(Reuters) - U.S. home resales raced to a one-year high in September, the latest indication the housing market recovery is gradually getting back on track.
A separate report on Tuesday showed service sector activity in the nation's mid-Atlantic region picked up speed this month, another signal suggesting underlying strength in the economy.
The National Association of Realtors said existing home sales increased 2.4 percent to an annual rate of 5.17 million units, the strongest reading since September of last year.
That was above economists' expectations for a rise to a 5.10 million unit pace and more than reversed August's decline, which had pushed down sales to a 5.05 million unit pace. Still, sales were 1.7 percent below those for September of last year.
"The housing recovery continues to move along sluggishly, as consumers are stuck between tight credit standards and limited wage growth," said Sophia Kearney-Lederman, an economist at FTN Financial in New York.
Housing is slowly regaining its footing after activity stalled in the second half of 2013 following a run-up in mortgage rates. While it continues to be hobbled by sluggish wage growth, a recent decline in mortgage rates should help support sales.
The 30-year mortgage rate fell to an average of 3.97 percent last week from 4.12 percent in the week ended Oct. 9, according to data from mortgage finance firm Freddie Mac. The decline reflected a sharp drop in U.S. Treasury debt yields as traders pushed back expectations for the first interest rate hike by the Federal Reserve against a backdrop of troubling economic news from overseas and a big sell-off in global stock markets.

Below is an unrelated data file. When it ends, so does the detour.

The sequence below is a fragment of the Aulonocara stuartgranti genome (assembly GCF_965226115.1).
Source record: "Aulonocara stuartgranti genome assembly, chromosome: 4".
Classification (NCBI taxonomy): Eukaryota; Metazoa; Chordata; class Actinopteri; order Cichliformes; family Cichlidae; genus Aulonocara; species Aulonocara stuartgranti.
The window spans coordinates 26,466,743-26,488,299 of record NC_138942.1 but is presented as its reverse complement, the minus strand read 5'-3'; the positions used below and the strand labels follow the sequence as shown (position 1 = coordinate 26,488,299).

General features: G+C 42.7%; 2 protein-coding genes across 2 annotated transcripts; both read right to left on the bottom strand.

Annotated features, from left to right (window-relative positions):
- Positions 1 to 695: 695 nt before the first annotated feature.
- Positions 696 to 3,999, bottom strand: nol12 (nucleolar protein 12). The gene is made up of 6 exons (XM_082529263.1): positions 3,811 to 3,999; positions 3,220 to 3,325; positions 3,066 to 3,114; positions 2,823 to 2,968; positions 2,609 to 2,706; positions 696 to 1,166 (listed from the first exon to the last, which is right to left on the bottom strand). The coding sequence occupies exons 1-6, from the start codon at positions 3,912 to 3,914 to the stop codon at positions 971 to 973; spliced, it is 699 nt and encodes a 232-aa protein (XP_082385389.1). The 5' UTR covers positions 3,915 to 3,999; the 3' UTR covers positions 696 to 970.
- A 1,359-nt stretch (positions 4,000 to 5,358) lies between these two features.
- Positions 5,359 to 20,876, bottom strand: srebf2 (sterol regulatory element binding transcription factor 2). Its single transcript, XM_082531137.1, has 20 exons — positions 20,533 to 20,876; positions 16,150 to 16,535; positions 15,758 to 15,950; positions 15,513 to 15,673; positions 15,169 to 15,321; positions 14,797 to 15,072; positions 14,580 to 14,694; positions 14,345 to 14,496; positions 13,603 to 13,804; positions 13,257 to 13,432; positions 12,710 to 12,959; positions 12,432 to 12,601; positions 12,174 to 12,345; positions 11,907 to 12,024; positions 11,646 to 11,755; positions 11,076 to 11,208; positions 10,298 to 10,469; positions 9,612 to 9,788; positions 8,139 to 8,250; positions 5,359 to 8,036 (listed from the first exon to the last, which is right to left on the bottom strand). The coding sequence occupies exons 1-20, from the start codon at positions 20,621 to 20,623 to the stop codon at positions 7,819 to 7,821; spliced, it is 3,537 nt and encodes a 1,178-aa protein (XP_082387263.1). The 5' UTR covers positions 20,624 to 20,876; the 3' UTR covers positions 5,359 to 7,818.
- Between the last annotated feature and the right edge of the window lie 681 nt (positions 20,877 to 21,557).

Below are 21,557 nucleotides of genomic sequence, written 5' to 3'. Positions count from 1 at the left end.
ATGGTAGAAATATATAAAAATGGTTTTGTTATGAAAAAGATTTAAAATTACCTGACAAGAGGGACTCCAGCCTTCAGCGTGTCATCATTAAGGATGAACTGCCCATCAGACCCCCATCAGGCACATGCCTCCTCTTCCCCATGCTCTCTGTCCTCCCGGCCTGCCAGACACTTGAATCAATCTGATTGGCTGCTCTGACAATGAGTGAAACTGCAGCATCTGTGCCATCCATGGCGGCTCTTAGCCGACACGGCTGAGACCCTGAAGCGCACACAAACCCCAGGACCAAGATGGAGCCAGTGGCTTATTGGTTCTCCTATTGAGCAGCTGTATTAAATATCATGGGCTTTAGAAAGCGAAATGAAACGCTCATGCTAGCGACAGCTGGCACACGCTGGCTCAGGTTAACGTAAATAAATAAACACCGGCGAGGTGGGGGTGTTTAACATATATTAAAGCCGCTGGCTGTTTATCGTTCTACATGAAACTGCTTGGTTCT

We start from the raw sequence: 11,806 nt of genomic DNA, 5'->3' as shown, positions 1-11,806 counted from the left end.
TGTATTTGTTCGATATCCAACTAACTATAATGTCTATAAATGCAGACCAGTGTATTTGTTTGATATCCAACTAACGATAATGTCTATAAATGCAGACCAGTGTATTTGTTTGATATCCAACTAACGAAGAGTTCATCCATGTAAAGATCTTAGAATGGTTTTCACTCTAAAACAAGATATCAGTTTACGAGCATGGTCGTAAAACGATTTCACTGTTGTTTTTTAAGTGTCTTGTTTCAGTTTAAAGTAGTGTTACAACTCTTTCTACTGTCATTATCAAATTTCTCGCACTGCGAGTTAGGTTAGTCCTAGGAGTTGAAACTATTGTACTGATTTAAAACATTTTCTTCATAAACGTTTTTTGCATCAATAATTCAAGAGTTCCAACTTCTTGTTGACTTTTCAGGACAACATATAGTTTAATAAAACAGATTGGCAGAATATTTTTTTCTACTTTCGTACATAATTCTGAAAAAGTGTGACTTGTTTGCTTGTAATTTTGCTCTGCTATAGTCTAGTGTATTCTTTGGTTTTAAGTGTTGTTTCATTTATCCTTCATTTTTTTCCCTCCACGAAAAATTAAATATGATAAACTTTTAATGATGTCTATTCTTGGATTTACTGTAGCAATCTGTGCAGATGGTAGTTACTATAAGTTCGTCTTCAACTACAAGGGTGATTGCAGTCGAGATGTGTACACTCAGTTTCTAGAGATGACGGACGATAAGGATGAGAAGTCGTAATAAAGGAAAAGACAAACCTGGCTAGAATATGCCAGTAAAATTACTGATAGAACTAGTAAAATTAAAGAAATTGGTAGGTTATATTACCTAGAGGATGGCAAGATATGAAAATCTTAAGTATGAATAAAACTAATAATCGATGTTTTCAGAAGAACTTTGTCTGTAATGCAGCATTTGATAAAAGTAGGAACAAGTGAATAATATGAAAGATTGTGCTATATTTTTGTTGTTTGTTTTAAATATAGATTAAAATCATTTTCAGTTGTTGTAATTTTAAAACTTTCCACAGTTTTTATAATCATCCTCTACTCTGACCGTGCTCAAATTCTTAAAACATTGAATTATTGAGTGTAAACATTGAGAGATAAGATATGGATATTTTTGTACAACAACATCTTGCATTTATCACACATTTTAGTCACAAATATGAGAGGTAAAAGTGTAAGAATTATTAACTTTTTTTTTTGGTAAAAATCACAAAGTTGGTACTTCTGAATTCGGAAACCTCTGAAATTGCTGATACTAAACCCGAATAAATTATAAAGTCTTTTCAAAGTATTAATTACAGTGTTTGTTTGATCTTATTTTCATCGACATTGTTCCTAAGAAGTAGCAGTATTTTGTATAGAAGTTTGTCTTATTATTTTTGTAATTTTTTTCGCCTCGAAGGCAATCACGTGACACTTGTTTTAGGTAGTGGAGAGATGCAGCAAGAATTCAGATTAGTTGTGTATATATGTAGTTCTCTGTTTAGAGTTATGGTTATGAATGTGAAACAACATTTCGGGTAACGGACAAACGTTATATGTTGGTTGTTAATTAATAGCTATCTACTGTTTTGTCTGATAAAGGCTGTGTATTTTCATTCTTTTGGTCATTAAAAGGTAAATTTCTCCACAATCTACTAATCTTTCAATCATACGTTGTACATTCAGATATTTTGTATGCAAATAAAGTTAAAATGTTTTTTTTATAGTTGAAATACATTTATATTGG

FIRST-TIME BUYERS SIDELINED
The housing data helped U.S. stocks to extend gains. The housing sector index .HGX rose 1.3 percent, with shares of homebuilder Pulte Group (PHM.N) gaining 2.18 percent and those of KB Home (KBH.N) increasing 2.45 percent.
Prices for U.S. Treasury debt fell, while the dollar rose against a basket of currencies.
In a separate report, the Philadelphia Federal Reserve Bank said its gauge of non-manufacturing activity in the mid-Atlantic region rose to 44.1 in October from 35.7 in September.
Measures of new orders and sales both increased, but a reading on service sector jobs slipped, suggesting a slower pace of improvement in the labor market.
While home sales picked up last month, first-time buyers, a critical component for a sustainable recovery, remained on the sidelines. They accounted for 29 percent of sales for a third straight month, below the 40 percent to 45 percent that is considered ideal by economists and real estate agents.
"We need to see more first-time buyers both willing and able to buy, without the support of excessively easy credit, if we really want to see a healthier and more sustained recovery in housing," said Diane Swonk, chief economist at Mesirow Financial in Chicago.
Investors, who had supported the market, have been withdrawing. They accounted for only 14 percent of transactions last month, down from 19 percent in September of last year.
The inventory of unsold homes on the market increased 6 percent from a year ago to 2.30 million. At September's sales pace, it would take 5.3 months to clear houses from the market, down from 5.5. months in August. A six months' supply is viewed as a healthy balance between supply and demand.
With supply improving, house price gains continue to moderate. The median home price rose 5.6 percent in September from a year ago, but that was down from the double-digit growth seen for much of 2013.